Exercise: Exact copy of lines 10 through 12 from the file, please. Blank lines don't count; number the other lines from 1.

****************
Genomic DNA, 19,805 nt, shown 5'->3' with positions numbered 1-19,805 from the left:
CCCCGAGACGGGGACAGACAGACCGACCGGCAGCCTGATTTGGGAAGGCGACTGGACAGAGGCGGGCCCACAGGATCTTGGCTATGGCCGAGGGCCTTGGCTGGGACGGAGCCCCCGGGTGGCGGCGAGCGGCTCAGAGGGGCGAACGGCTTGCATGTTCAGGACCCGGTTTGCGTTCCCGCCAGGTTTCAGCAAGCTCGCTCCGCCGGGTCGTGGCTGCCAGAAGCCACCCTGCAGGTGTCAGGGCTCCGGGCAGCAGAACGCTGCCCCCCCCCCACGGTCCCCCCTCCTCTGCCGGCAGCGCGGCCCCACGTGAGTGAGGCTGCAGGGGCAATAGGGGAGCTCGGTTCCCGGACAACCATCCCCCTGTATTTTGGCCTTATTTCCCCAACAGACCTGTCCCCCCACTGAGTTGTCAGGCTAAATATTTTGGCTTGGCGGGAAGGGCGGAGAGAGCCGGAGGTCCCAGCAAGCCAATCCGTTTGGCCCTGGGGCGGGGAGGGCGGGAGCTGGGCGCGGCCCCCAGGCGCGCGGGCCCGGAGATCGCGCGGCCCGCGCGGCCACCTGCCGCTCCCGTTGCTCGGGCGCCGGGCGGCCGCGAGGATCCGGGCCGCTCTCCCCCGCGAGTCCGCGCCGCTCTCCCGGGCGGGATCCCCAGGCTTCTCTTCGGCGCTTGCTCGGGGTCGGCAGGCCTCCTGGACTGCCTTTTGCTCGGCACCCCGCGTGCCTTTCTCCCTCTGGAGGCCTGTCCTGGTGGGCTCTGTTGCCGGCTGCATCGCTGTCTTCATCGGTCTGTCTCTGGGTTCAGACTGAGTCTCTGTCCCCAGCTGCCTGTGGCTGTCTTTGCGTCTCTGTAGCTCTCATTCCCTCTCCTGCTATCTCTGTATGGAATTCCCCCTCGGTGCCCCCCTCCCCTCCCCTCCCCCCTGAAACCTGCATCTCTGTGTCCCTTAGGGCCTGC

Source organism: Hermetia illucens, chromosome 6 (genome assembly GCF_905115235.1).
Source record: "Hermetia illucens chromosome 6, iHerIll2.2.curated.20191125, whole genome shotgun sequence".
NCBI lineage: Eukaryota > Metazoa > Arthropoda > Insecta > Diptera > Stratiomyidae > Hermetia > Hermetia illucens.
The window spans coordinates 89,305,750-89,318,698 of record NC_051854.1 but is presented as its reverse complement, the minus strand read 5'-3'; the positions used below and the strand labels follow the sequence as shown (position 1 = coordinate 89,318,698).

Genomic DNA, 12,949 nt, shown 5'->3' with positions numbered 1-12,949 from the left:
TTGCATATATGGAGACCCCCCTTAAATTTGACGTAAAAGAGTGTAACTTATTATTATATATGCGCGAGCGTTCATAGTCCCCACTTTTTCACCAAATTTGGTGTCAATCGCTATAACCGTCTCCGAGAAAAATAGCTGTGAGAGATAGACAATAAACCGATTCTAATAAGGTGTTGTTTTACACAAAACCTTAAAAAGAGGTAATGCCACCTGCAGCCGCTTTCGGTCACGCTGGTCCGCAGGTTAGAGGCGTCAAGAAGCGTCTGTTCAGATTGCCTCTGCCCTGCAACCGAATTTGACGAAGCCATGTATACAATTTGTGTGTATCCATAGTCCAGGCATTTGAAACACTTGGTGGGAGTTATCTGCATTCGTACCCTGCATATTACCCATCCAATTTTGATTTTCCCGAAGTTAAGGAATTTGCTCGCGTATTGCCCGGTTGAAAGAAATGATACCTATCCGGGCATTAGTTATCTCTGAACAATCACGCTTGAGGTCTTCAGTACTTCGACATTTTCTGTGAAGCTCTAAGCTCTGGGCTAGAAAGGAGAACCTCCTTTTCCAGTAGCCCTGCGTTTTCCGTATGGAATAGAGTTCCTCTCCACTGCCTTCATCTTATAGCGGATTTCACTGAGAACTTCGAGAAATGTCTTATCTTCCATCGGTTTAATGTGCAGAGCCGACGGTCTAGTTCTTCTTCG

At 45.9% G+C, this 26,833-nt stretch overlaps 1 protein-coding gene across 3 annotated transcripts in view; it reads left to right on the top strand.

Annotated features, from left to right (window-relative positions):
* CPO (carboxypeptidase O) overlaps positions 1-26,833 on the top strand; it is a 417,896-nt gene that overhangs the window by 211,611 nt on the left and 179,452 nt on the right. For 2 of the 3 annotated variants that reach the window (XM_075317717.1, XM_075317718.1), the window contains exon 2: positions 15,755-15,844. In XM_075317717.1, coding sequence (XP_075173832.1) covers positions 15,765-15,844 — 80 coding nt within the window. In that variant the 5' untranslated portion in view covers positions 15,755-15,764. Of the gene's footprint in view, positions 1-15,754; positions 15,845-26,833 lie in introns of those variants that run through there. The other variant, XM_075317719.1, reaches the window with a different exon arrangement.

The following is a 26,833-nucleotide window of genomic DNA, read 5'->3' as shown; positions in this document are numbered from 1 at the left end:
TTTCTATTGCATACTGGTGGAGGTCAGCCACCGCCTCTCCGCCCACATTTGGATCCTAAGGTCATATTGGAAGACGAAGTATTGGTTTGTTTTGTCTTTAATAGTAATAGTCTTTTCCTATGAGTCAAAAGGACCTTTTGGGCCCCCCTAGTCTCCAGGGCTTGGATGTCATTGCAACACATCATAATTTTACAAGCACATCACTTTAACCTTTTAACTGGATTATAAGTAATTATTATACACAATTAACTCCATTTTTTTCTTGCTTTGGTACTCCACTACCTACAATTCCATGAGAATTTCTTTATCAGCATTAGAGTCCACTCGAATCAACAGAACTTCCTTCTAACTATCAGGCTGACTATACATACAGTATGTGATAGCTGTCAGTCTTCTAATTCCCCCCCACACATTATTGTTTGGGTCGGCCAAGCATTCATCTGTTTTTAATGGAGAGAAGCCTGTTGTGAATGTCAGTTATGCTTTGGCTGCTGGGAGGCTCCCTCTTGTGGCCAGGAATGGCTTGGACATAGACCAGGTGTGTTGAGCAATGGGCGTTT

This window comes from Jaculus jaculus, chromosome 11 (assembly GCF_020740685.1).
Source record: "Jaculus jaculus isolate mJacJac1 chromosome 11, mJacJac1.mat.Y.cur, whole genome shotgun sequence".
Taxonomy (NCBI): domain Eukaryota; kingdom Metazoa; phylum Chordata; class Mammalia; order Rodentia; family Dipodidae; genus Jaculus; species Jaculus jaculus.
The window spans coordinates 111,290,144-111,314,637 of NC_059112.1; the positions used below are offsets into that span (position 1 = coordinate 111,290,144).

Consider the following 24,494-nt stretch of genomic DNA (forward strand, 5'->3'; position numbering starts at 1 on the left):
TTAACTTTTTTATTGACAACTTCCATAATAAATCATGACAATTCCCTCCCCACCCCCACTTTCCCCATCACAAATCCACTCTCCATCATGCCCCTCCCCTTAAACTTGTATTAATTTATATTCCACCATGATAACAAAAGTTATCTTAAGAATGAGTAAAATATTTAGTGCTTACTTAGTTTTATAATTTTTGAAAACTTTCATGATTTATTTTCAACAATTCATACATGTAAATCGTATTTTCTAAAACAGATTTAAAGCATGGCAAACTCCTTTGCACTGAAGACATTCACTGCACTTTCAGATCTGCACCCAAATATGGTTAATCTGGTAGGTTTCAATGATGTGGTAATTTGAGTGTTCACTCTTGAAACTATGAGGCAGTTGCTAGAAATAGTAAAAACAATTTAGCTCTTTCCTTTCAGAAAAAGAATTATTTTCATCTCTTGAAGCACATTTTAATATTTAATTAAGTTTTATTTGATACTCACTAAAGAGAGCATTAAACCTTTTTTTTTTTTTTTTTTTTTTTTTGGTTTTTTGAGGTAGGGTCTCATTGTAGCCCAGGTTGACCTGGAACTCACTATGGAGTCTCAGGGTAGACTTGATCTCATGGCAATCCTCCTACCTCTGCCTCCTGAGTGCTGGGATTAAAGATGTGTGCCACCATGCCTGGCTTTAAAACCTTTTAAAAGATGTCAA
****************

Annotated features, from left to right (window-relative positions):
* CPO (carboxypeptidase O) overlaps positions 1-26,833 on the top strand; it is a 417,896-nt gene that overhangs the window by 211,611 nt on the left and 179,452 nt on the right. For 2 of the 3 annotated variants that reach the window (XM_075317717.1, XM_075317718.1), the window contains exon 2: positions 15,755-15,844. In XM_075317717.1, coding sequence (XP_075173832.1) covers positions 15,765-15,844 — 80 coding nt within the window. In that variant the 5' untranslated portion in view covers positions 15,755-15,764. Of the gene's footprint in view, positions 1-15,754; positions 15,845-26,833 lie in introns of those variants that run through there. The other variant, XM_075317719.1, reaches the window with a different exon arrangement.

The following is a 26,833-nucleotide window of genomic DNA, read 5'->3' as shown; positions in this document are numbered from 1 at the left end: